After Priest Scandal, Catholic Diocese's Financial Rebound Is Heavenly

OC Register
November 13, 2008

When the Roman Catholic Diocese of Orange paid $100 million to victims of priest sexual abuse in 2005, it was the largest such settlement in history.

Only half of the settlement was covered by insurance; the other half had to come from the Diocese itself.

Backed into similar financial corners, other dioceses declared bankruptcy or sold church property to fulfill their obligations. Here in Orange County, there was talk about selling the Diocese's offices. "Those settlements left the Administrative Offices with a $50 million debt, depleted reserves and a deficit in undesignated net assets of $23 million," a Diocese statement said.

About a dozen people lost their jobs. Belts were cinched tighter. The Diocese took out a loan - and less than one year later, paid off the entire $50 million. How? By liquidating part of its $200 million investment portfolio and dipping into profits from its cemetery and other businesses.

A turn-around year, Bishop Tod Brown said at the time. And that turn-around continued.

The Diocese's audited financial statements for the fiscal year ending June 30, 2007 show that:

Its assets climbed nearly 17 percent between 2006 and 2007 - to $291 million from $248.6 million.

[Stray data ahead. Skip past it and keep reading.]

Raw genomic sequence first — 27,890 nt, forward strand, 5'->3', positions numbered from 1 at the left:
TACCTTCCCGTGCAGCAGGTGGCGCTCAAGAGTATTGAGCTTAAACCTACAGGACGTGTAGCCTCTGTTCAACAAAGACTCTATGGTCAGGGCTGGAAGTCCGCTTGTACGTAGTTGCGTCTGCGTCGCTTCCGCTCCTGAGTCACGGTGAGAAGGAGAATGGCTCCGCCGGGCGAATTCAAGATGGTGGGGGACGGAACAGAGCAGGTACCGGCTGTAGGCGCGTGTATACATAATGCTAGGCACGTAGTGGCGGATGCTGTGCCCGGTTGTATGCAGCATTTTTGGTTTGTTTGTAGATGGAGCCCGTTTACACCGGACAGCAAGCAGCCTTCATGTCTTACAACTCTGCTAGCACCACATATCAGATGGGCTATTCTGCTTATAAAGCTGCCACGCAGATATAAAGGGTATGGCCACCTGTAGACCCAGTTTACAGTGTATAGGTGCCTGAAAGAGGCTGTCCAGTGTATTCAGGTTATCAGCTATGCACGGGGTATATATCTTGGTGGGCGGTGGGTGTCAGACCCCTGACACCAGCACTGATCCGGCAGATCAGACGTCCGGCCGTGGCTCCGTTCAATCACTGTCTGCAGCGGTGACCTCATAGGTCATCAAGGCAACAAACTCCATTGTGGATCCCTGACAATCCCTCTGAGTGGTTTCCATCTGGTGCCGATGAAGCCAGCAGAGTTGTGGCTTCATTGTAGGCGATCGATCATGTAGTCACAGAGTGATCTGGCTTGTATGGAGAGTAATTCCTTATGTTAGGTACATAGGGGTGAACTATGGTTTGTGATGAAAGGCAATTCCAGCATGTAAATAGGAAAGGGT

It nearly doubled its cash on hand, to $23.3 million from $12.3 million.

Long-term investments grew about 14 percent, to $209.9 million from $184.4 million.

The checking accounts for its parishes and schools grew more than 10 percent, to $136.5 million from $123.6 million.

What is it they say about confession being good for the soul? Perhaps it's good for the bank account as well.

(When The Watchdog showed off the Diocese's audit to a colleague who shares our passion for poking through financial documents, his eyes widened. "Who did you have to kill to get that?" he gasped. When we told him the diocese's audits and budgets were posted online, he was shocked. Churches are not required to disclose their finances. We commend the Diocese for this startling bit of financial transparency.)


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